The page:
2. Catherine Sherman - April 5, 2010

Ha, ha. The oracle of Delphi. Well, you are from Omaha, where that other Oracle — Warren Buffett — hails. I’d wondered whether you felt the tremors. Glad it passed gently in your neighborhood. I haven’t told Laura that she missed an earthquake by returning here to tornado country. (Although the last time I was in the neighborhood of a tornado was in January in Huntington Beach…) My aunt in Carlsbad, California, emailed me last night and didn’t mention the earthquake, so possibly she just thought the shaking was one of her own tremors. I have some of those myself.

Cathy – Since I happened to be sitting in front of my computer (what else is new?!), I was in the perfect situation to feel it. My husband was standing out back on the deck talking with a friend and didn’t feel a thing. It’s funny cause thought I grew up in Tornado Alley, I’ve never seen a tornado. But I spent a lot of time huddled in the southwest corner of the basement. Jan


3. shoutabyss - April 5, 2010

I hear a lot of people talking about “end times” these days. Some say they can’t wait, that they want the events described in Revelation as soon as possible.

Is there any evidence that the earth is experiencing significant events like earthquakes and eruptions at an unusual or increasing rate? Also, I hear solar flares may disrupt our precious computers at some point. We’ll really see Chicken Little then. 🙂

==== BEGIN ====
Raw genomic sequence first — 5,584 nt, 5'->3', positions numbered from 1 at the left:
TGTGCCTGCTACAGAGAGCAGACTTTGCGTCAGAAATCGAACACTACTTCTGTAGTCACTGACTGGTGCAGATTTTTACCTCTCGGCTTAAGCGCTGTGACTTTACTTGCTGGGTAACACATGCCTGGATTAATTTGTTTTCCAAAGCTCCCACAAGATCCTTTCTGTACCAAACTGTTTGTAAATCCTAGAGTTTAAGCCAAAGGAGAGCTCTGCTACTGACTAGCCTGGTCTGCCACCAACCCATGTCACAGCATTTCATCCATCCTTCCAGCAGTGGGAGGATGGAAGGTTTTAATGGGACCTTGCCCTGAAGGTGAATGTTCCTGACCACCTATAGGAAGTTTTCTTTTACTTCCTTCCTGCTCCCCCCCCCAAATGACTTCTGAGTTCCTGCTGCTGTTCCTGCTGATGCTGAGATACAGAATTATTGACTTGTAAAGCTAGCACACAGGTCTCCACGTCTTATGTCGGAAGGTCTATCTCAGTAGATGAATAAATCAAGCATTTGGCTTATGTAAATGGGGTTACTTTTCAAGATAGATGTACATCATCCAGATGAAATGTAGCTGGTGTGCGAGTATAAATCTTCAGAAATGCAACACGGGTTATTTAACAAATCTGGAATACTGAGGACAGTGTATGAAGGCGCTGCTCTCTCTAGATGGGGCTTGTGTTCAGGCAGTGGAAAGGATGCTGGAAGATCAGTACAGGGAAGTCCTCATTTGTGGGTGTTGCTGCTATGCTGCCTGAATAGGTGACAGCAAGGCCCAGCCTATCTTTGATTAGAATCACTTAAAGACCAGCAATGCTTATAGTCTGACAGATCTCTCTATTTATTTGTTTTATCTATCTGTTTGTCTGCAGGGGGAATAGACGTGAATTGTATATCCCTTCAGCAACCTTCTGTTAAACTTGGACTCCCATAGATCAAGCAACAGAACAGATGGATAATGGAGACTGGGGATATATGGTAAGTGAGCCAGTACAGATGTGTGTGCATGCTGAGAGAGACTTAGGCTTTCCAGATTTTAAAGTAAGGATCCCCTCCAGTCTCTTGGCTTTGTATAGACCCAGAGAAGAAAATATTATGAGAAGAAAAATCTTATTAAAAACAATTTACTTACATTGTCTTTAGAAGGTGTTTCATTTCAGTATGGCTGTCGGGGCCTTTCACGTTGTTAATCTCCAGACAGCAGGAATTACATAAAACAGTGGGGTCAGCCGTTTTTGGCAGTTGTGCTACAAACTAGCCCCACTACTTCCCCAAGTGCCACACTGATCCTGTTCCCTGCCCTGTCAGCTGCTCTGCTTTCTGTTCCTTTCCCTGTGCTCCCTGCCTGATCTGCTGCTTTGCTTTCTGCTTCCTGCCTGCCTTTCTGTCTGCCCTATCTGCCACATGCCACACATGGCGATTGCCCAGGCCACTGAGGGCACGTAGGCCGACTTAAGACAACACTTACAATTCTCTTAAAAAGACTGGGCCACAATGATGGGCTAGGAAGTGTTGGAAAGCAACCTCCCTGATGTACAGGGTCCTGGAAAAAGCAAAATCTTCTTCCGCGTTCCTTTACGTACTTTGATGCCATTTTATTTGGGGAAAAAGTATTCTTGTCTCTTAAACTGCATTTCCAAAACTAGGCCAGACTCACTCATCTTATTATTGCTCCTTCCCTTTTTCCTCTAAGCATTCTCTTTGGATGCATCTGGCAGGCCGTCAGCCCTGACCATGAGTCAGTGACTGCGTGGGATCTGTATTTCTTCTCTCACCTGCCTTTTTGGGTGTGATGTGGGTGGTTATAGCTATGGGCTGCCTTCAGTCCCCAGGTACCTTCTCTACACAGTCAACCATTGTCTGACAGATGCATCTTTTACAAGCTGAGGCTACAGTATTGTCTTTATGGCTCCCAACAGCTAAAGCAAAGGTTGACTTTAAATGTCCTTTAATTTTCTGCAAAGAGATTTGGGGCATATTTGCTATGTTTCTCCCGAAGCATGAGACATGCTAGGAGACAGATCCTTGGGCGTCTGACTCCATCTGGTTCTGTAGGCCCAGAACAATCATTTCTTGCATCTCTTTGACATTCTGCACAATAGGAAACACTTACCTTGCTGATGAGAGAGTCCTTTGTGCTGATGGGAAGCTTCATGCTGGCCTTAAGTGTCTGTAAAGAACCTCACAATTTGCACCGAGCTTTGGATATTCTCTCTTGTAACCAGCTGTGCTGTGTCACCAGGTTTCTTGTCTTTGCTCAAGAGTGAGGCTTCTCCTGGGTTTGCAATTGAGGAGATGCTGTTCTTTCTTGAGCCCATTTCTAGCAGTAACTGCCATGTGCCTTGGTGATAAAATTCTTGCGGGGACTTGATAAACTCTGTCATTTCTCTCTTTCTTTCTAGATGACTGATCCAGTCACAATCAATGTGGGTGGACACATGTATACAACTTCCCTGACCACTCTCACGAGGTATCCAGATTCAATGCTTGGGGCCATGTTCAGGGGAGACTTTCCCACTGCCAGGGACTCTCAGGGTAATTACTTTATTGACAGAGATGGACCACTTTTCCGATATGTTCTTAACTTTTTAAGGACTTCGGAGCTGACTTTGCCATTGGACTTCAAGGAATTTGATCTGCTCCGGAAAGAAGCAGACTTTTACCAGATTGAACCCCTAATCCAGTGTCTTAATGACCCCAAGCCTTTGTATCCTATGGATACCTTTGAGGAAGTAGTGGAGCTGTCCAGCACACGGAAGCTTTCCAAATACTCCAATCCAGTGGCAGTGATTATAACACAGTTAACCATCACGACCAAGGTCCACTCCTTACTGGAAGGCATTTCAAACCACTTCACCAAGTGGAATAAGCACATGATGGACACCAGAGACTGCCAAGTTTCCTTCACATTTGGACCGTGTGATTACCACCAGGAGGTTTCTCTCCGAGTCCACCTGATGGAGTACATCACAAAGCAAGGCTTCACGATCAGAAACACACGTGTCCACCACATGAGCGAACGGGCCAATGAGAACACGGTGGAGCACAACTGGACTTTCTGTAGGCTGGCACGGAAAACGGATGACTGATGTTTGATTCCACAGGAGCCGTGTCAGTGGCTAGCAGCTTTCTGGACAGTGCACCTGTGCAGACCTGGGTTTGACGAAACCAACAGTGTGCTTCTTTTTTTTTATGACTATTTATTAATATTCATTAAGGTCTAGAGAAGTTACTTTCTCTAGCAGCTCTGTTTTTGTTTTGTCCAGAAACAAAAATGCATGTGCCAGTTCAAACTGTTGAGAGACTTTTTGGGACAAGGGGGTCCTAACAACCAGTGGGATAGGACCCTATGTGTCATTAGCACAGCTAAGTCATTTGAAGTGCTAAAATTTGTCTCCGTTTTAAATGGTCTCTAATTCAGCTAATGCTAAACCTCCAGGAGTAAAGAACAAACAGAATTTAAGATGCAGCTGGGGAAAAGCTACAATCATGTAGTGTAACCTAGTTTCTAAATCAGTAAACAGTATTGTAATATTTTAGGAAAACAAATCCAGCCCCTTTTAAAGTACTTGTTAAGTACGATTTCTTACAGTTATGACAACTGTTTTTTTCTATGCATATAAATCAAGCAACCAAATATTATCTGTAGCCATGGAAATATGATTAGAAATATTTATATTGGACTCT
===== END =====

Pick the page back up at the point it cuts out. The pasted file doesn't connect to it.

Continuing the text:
It’s a little bit sad to hear third graders aping that 2012 nonsense just because it is something they’ve heard. I think they put too much faith in adults.


4. Bev from england - April 6, 2010

We have the occaisional earthquake in england…every now n then theres a barely felt shake….. a year or 2 ago we had a quake bad enough to wake me from sleep …it was v disorientating and over before it began really. That was the worst ive experienced…..i just cant imagine it for those who experience worse…it sounds so frightening….

then i read about someone living in tornado country….we rarely have a small tornado in england….

Im so glad I live here !


Bev – In England, you just have rain! (I had no idea you felt earthquakes there – interesting.) I grew up with tornados, but usually there’s some warning. When the air was really still, my mother would say, “Feels like tornado weather.” Jan


5. Janelle - April 13, 2010

Doug does a great cover of “Ring of Fire.” Maybe we’ll have to put in on YouTube for you. I remember my first earthquake too. They leave an impression. The floor picked up my bed and then sat it down and Doug watched our desk float above him for a few minutes. Fortunately it wasn’t nearly as damaging or as scary as what you experienced. If we go from a natural disaster it’s more likely that Yellowstone has finally blown up again. We have a local cult here that believed the world was going to end in 1996. Unfortunately for them, it didn’t, because they sold all their earthly possessions to the church. Damn.